How does the Global Partnership monitoring exercise work?

The monitoring exercise is led by developing countries and grounded in their own information and evaluation systems. Data is collected under the leadership of partner country governments, and validated in consultation with development partners including providers of development co-operation, representatives from civil society, parliamentarians and the private sector. The data is then submitted to the UNDP-OECD Joint Support Team for aggregation and analysis into a Global Progress Report and individual Country Profiles. More information on the process for the 2015-2016 Monitoring Round can be found in the Monitoring Guide.

What are the key findings from 2014 and 2016?

2014

2016

What are the Global Progress Reports and Country Profiles?

Global Progress Reports are the culmination of the biennial monitoring process. They offer a snapshot of international progress on making development co-operation more effective. These reports present findings from the monitoring exercise, based on careful analysis and aggregation of country-level data, validated by developing countries and their partners. The Progress Reports are intended to stimulate and inform policy dialogue at the country, regional and international levels, generating an evidence-base for further collective action to strengthen the contribution of effective development co-operation to the implementation of the 2030 Agenda.

Individual Country Profiles were introduced in the 2015-2016 Monitoring Round to summarise country-level progress, opportunities and challenges in implementing the effective development co-operation principles, taking into account individual country context and typology. Participating countries and territories are using the Monitoring Profiles in national reviews of development progress; establishment of national co-operation policies and institutional reforms; and development of transparency and mutual accountability mechanisms. Moreover, the Profiles highlight how national governments have incorporated development priorities and SDG targets into national planning and policy implementation.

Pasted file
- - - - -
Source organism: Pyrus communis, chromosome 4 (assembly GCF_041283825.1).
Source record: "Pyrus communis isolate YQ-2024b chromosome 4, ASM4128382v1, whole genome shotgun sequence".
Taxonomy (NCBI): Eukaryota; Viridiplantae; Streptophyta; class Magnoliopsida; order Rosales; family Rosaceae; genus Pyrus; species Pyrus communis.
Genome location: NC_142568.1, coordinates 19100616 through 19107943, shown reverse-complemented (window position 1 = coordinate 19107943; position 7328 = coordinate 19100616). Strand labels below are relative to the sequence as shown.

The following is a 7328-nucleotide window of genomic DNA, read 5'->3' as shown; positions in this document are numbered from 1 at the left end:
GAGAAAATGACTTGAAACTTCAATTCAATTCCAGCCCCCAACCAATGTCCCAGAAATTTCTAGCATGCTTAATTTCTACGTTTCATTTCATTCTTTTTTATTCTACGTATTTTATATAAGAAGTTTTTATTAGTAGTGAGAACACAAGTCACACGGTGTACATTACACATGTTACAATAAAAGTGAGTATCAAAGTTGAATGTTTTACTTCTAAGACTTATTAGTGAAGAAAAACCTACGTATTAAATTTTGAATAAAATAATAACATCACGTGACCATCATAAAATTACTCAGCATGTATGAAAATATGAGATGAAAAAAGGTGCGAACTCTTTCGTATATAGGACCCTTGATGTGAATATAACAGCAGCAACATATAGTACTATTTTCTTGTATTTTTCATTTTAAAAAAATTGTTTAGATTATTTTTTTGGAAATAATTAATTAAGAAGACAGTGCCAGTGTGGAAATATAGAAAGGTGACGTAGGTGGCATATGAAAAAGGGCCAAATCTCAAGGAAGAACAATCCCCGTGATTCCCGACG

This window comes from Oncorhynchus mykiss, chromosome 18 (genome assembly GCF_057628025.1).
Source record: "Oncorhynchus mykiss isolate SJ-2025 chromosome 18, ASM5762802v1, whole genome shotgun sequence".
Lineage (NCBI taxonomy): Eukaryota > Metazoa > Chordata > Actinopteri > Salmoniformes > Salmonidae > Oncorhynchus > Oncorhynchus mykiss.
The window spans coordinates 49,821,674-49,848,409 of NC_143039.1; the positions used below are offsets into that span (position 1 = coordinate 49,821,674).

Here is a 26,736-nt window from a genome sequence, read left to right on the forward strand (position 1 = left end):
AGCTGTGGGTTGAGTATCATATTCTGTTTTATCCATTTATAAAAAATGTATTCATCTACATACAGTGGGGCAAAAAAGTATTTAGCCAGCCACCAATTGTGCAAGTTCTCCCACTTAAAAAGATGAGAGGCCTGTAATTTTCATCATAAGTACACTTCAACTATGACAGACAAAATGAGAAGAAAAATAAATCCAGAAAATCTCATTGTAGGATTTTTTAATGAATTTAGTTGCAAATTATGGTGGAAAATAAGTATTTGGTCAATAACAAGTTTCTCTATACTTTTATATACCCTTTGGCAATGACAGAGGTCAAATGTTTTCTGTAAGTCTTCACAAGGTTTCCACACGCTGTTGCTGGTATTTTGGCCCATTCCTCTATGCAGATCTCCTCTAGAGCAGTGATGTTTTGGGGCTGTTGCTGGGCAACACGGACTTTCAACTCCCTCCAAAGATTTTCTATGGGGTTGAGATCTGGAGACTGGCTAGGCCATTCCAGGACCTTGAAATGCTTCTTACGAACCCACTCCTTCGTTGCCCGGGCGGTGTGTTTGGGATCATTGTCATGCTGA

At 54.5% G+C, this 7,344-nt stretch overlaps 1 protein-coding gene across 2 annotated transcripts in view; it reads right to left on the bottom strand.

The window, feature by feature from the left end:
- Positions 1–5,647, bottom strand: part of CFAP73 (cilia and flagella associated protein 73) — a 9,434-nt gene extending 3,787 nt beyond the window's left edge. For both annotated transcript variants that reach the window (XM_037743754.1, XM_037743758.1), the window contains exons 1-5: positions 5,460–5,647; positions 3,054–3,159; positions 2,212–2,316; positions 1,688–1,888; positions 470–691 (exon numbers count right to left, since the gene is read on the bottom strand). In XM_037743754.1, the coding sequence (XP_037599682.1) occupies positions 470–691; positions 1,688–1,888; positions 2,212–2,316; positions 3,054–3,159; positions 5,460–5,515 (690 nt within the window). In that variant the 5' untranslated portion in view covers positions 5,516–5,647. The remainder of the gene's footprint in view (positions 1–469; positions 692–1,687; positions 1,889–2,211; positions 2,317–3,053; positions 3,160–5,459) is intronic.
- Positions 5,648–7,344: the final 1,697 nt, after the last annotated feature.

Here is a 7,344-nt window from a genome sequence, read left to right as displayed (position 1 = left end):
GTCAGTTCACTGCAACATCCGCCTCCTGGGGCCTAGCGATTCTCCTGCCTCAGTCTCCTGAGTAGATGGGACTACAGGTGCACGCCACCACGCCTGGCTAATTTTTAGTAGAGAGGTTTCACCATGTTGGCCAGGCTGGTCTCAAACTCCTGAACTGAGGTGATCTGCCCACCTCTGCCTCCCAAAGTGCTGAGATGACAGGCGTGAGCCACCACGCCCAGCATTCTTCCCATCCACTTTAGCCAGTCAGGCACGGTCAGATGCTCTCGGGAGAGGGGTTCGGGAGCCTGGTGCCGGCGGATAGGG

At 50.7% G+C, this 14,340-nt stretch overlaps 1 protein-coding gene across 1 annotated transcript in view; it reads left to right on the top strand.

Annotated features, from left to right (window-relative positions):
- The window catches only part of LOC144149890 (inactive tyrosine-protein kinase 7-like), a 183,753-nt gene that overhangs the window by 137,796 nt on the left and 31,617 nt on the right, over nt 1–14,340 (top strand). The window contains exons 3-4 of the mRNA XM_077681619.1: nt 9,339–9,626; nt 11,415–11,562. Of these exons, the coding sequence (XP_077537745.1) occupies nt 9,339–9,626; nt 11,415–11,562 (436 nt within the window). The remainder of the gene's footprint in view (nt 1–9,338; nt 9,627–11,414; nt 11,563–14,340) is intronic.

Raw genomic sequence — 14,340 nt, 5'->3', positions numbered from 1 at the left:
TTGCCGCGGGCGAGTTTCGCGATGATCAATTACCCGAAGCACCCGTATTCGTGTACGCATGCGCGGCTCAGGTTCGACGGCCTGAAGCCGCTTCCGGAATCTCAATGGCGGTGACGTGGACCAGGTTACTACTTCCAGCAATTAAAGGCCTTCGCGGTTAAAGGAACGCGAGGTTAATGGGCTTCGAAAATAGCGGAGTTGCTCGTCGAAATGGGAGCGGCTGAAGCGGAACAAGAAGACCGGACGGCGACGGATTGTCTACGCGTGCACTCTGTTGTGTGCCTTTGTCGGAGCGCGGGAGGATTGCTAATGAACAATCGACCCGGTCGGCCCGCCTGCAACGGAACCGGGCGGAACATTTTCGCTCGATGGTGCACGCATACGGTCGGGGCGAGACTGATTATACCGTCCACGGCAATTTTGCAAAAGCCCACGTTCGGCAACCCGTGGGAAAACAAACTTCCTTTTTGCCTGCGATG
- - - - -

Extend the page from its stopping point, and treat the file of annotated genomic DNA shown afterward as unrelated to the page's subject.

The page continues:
2016 Progress Report

2016 Summary Report

2014 Progress Report

How is Global Partnership monitoring data used?

Rather than ranking countries or organisations, Global Partnership monitoring aims to generate evidence-based dialogue on development co-operation, its policies and its effectiveness to facilitate mutual accountability and learning among development partners at all the national, regional and global levels. Global Progress Reports from each round of monitoring also provide a key source of evidence on progress for the Global Partnership’s Ministerial-level meetings.

Data generated from Global Partnership monitoring now provides evidence to national SDG reviews and global SDG targets on respecting countries’ policy space and leadership (SDG 17.15); multi-stakeholder partnerships for development (SDG 17.16); and gender equality and women’s empowerment (SDG 5c). Lessons learned from the Global Partnership monitoring exercise serve as major inputs on the effectiveness of development financing to the ECOSOC Financing for Development Forum the annual United Nations High-Level Political Forum on Sustainable Development (HLPF), which is the central body for SDG follow-up and review.

Where can I download the monitoring data?

What is the Monitoring Advisory Group?

The Global Partnership’s Monitoring Advisory Group was established in 2015 to provide technical expertise and advice to strengthen the monitoring framework and ensure its relevance in the rapidly evolving post-2015 landscape. The group is composed of 12 high-level experts from developing country governments, development co-operation providers, think tanks and civil society organisations.

View a complete list of documents related to the Monitoring Advisory Group’s work in the Technical Documents section.

When will the next Monitoring Round be launched?

The 2018 Global Partnership monitoring round is expected to launch in summer 2018. For more information, contact the OECD-UNDP Joint Support Team at monitoring@effectivecooperation.org.

How can I learn more about participating in Global Partnership Monitoring?

To learn more about participating in Global Partnership Monitoring, review the Monitoring Guide or contact the UNDP-OECD Joint Support Team at monitoring@effectivecooperation.org.